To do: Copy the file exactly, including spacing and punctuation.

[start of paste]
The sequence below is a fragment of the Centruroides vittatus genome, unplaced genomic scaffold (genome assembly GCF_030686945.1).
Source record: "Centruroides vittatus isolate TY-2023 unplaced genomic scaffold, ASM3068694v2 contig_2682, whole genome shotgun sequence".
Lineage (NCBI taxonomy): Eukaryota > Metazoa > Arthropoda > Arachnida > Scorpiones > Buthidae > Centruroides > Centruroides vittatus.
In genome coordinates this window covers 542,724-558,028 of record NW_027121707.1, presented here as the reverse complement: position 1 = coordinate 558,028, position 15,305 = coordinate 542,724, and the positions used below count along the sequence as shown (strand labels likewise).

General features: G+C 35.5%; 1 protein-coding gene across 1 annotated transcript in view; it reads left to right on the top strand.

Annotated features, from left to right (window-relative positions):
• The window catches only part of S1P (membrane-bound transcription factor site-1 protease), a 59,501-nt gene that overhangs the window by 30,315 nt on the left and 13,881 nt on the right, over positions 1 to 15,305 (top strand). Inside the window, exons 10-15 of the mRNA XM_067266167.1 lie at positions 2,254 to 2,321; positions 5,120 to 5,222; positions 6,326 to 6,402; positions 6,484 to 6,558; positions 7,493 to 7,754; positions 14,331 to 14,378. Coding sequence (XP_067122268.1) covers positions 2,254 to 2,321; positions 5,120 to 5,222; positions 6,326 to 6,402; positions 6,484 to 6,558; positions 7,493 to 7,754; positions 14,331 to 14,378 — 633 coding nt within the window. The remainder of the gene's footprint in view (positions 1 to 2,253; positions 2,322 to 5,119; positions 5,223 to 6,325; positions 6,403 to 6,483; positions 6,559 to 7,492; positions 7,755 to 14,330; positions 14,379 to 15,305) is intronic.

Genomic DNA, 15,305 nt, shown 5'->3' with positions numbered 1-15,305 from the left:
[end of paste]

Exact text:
The sequence below is a fragment of the Centruroides vittatus genome, unplaced genomic scaffold (genome assembly GCF_030686945.1).
Source record: "Centruroides vittatus isolate TY-2023 unplaced genomic scaffold, ASM3068694v2 contig_2682, whole genome shotgun sequence".
Lineage (NCBI taxonomy): Eukaryota > Metazoa > Arthropoda > Arachnida > Scorpiones > Buthidae > Centruroides > Centruroides vittatus.
In genome coordinates this window covers 542,724-558,028 of record NW_027121707.1, presented here as the reverse complement: position 1 = coordinate 558,028, position 15,305 = coordinate 542,724, and the positions used below count along the sequence as shown (strand labels likewise).

General features: G+C 35.5%; 1 protein-coding gene across 1 annotated transcript in view; it reads left to right on the top strand.

Annotated features, from left to right (window-relative positions):
• The window catches only part of S1P (membrane-bound transcription factor site-1 protease), a 59,501-nt gene that overhangs the window by 30,315 nt on the left and 13,881 nt on the right, over positions 1 to 15,305 (top strand). Inside the window, exons 10-15 of the mRNA XM_067266167.1 lie at positions 2,254 to 2,321; positions 5,120 to 5,222; positions 6,326 to 6,402; positions 6,484 to 6,558; positions 7,493 to 7,754; positions 14,331 to 14,378. Coding sequence (XP_067122268.1) covers positions 2,254 to 2,321; positions 5,120 to 5,222; positions 6,326 to 6,402; positions 6,484 to 6,558; positions 7,493 to 7,754; positions 14,331 to 14,378 — 633 coding nt within the window. The remainder of the gene's footprint in view (positions 1 to 2,253; positions 2,322 to 5,119; positions 5,223 to 6,325; positions 6,403 to 6,483; positions 6,559 to 7,492; positions 7,755 to 14,330; positions 14,379 to 15,305) is intronic.

Genomic DNA, 15,305 nt, shown 5'->3' with positions numbered 1-15,305 from the left: